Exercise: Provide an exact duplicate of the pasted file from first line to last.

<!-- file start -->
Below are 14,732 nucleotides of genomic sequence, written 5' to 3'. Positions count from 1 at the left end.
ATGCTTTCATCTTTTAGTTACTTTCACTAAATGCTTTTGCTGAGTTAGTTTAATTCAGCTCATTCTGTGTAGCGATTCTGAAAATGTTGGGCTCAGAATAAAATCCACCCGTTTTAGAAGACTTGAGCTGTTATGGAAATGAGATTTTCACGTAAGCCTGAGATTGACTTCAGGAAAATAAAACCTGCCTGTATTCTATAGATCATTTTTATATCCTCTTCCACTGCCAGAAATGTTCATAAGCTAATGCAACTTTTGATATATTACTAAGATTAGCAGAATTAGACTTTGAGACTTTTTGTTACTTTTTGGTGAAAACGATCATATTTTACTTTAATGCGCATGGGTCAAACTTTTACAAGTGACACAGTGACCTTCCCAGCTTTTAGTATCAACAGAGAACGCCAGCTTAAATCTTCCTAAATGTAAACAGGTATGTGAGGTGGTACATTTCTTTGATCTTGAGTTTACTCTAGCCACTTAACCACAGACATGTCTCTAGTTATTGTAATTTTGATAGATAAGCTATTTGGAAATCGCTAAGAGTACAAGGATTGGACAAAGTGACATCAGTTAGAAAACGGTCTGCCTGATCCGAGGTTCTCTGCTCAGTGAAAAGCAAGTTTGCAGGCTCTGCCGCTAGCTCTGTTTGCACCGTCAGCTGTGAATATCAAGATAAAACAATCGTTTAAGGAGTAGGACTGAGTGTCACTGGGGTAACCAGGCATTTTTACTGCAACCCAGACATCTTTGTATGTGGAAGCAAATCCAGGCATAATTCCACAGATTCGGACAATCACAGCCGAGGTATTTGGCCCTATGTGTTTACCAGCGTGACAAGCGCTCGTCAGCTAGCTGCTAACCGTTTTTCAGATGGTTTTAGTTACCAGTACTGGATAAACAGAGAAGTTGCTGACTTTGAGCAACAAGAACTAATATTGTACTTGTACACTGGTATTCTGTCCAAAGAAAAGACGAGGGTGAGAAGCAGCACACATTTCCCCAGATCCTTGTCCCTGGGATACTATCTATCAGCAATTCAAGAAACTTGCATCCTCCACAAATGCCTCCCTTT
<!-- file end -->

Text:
Below are 14,732 nucleotides of genomic sequence, written 5' to 3'. Positions count from 1 at the left end.
ATGCTTTCATCTTTTAGTTACTTTCACTAAATGCTTTTGCTGAGTTAGTTTAATTCAGCTCATTCTGTGTAGCGATTCTGAAAATGTTGGGCTCAGAATAAAATCCACCCGTTTTAGAAGACTTGAGCTGTTATGGAAATGAGATTTTCACGTAAGCCTGAGATTGACTTCAGGAAAATAAAACCTGCCTGTATTCTATAGATCATTTTTATATCCTCTTCCACTGCCAGAAATGTTCATAAGCTAATGCAACTTTTGATATATTACTAAGATTAGCAGAATTAGACTTTGAGACTTTTTGTTACTTTTTGGTGAAAACGATCATATTTTACTTTAATGCGCATGGGTCAAACTTTTACAAGTGACACAGTGACCTTCCCAGCTTTTAGTATCAACAGAGAACGCCAGCTTAAATCTTCCTAAATGTAAACAGGTATGTGAGGTGGTACATTTCTTTGATCTTGAGTTTACTCTAGCCACTTAACCACAGACATGTCTCTAGTTATTGTAATTTTGATAGATAAGCTATTTGGAAATCGCTAAGAGTACAAGGATTGGACAAAGTGACATCAGTTAGAAAACGGTCTGCCTGATCCGAGGTTCTCTGCTCAGTGAAAAGCAAGTTTGCAGGCTCTGCCGCTAGCTCTGTTTGCACCGTCAGCTGTGAATATCAAGATAAAACAATCGTTTAAGGAGTAGGACTGAGTGTCACTGGGGTAACCAGGCATTTTTACTGCAACCCAGACATCTTTGTATGTGGAAGCAAATCCAGGCATAATTCCACAGATTCGGACAATCACAGCCGAGGTATTTGGCCCTATGTGTTTACCAGCGTGACAAGCGCTCGTCAGCTAGCTGCTAACCGTTTTTCAGATGGTTTTAGTTACCAGTACTGGATAAACAGAGAAGTTGCTGACTTTGAGCAACAAGAACTAATATTGTACTTGTACACTGGTATTCTGTCCAAAGAAAAGACGAGGGTGAGAAGCAGCACACATTTCCCCAGATCCTTGTCCCTGGGATACTATCTATCAGCAATTCAAGAAACTTGCATCCTCCACAAATGCCTCCCTTT